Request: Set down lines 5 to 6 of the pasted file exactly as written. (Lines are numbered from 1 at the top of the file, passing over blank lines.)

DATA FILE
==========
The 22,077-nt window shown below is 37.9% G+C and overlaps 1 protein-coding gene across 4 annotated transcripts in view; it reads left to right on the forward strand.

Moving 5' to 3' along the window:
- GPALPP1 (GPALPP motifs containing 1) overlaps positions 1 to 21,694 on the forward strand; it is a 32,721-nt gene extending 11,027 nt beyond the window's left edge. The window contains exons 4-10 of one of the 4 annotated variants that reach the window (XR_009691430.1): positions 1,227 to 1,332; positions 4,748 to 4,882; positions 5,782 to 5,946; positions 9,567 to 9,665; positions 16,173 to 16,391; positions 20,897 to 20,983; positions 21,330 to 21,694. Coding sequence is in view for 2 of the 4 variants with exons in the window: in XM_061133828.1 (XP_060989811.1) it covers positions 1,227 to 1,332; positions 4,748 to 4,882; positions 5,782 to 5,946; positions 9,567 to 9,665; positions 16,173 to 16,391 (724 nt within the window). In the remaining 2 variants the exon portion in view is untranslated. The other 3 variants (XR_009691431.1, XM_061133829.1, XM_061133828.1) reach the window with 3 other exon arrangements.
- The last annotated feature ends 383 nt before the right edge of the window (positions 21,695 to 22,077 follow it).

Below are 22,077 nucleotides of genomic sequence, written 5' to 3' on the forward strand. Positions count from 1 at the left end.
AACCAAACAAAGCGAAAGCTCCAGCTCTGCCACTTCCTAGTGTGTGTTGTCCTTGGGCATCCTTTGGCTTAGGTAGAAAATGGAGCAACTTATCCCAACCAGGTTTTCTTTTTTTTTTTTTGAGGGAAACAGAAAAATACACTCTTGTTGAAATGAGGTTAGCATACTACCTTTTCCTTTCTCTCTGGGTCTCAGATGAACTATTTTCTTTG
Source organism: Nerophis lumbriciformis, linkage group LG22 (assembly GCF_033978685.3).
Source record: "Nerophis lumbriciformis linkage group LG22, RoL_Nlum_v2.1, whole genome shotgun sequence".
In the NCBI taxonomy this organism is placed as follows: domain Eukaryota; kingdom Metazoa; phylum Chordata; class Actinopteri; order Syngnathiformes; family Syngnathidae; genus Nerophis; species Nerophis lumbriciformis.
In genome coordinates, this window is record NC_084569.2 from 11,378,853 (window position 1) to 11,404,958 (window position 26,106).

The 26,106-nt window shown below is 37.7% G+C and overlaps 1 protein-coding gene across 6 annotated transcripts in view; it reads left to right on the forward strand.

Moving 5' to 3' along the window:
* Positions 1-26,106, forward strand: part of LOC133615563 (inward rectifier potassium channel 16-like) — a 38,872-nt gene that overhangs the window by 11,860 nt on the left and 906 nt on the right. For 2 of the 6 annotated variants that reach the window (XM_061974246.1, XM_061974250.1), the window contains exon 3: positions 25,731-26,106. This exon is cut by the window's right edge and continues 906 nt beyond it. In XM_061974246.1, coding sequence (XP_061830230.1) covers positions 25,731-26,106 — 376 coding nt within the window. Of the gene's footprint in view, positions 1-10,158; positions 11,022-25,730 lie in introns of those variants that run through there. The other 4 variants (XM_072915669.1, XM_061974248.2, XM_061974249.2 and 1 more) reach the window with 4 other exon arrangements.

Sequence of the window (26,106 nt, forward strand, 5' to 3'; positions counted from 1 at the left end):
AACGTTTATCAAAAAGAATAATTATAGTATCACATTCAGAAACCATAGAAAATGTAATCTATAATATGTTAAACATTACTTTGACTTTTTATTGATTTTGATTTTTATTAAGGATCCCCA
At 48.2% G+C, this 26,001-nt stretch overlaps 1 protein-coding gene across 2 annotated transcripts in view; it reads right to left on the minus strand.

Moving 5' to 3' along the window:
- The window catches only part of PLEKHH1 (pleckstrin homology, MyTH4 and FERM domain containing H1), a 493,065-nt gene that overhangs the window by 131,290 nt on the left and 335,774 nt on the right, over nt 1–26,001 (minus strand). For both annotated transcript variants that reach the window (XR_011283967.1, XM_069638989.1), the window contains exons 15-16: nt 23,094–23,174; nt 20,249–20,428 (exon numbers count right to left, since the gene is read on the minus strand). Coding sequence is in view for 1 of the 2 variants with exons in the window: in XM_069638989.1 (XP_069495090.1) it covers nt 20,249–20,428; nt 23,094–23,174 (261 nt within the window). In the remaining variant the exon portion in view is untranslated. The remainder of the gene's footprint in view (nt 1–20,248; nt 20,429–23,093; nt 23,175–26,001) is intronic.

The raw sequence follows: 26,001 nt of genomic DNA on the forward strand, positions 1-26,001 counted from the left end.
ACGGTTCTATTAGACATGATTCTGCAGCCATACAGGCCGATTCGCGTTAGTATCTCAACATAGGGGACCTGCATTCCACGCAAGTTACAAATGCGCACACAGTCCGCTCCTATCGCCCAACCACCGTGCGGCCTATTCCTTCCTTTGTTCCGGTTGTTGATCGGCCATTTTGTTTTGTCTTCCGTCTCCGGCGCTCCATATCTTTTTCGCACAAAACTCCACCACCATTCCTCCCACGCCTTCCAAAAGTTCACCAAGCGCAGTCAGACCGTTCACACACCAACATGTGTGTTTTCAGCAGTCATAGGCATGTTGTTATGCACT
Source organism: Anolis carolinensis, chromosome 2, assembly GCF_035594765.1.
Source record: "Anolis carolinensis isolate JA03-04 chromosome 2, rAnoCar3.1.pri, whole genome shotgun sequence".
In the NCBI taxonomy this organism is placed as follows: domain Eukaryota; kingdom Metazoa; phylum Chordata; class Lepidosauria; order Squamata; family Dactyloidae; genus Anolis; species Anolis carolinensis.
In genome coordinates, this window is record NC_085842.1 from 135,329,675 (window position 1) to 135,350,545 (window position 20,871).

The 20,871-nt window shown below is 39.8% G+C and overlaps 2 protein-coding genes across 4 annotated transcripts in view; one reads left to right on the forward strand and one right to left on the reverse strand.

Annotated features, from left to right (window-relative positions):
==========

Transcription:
Below are 22,077 nucleotides of genomic sequence, written 5' to 3' on the forward strand. Positions count from 1 at the left end.
AACCAAACAAAGCGAAAGCTCCAGCTCTGCCACTTCCTAGTGTGTGTTGTCCTTGGGCATCCTTTGGCTTAGGTAGAAAATGGAGCAACTTATCCCAACCAGGTTTTCTTTTTTTTTTTTTGAGGGAAACAGAAAAATACACTCTTGTTGAAATGAGGTTAGCATACTACCTTTTCCTTTCTCTCTGGGTCTCAGATGAACTATTTTCTTTG